News Views: Vigilant gun control

Editorial by the Maple Ridge-Pitt Meadows News on gun control in Canada

The sad reality of the shooting rampage at the Colorado movie theatre last week is that the same guns used by the accused are just as readily available to anyone in Canada.

James Eagan Holmes, 24, is accused of killing 12 people and injuring 58 others. More could have been injured had the military-style semi-automatic rifle he was using not jammed. He then switched to the 12-gauge shotgun and a pistol he was also carrying to fire on theatregoers.

He had bought them recently at gun stores, as well as 6,000 rounds of ammunition over the internet.

He passed the background checks in the U.S. for acquiring a gun.

Anyone who passes the Canadian Restricted Firearms Safety Course and acquires a possession and acquisition licence could walk into Wanstalls in Maple Ridge and purchase firearms like those used in the massacre in Aurora, Col.

Now, as following other mass shootings in the U.S. in recent years, there are again calls to make gun laws more strict, calls for leadership and courage, to not fear gun lobbyists, to do what is best, what is most safe, what is right.

But crime rates in Canada, including those for violent crimes, continue to fall.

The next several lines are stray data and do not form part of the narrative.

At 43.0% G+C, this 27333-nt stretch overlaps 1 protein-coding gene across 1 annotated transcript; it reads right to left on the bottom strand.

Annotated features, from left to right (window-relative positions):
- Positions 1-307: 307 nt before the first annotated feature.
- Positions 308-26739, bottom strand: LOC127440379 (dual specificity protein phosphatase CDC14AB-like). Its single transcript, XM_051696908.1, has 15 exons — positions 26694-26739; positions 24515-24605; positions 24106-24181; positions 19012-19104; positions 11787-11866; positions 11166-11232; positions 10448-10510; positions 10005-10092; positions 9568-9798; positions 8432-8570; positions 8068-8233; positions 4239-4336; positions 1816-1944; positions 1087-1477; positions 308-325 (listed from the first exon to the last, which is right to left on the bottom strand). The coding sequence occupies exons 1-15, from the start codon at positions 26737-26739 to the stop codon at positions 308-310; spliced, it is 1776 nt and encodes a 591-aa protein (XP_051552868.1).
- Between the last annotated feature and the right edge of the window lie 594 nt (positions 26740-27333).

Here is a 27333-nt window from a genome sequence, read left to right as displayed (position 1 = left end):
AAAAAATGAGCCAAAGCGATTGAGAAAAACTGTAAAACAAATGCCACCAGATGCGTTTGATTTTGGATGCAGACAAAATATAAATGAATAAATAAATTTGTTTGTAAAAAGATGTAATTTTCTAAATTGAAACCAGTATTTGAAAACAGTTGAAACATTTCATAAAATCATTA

Local RCMP are encountering more illegal weapons compared to a decade ago, although most of those are smuggled into Canada.

So, where there’s a will, there’s a way.

Mass murderers, like serial killers or rapists, are driven by something disturbing and would only adapt to more restrictions, choose another weapon, so to speak, as James Holmes showed with his homemade bombs.

Again, he passed the background checks in the U.S. for acquiring a gun. How do you prevent that?

When it comes to firearms in the hands of the mentally unstable, RCMP find that not often have they lawfully obtained them.

Still, the U.S. is a prime example of how lax gun laws and the resulting prevalence of rifles and handguns causes thousands of deaths yearly. There’s room for further ratcheting down controls on guns by keeping the most militaristic weapons off the market. There could be a strong argument to limit rifles to those used for hunting only. Is a semi-automatic required to kill deer and moose?

Canada has to be vigilant that as guns swamp the border, its strong firearm control isn’t eroded, as U.S. gun companies look for new markets.

Gun restrictions may not reduce crime, but guns kill.

– Maple Ridge-Pitt Meadows News

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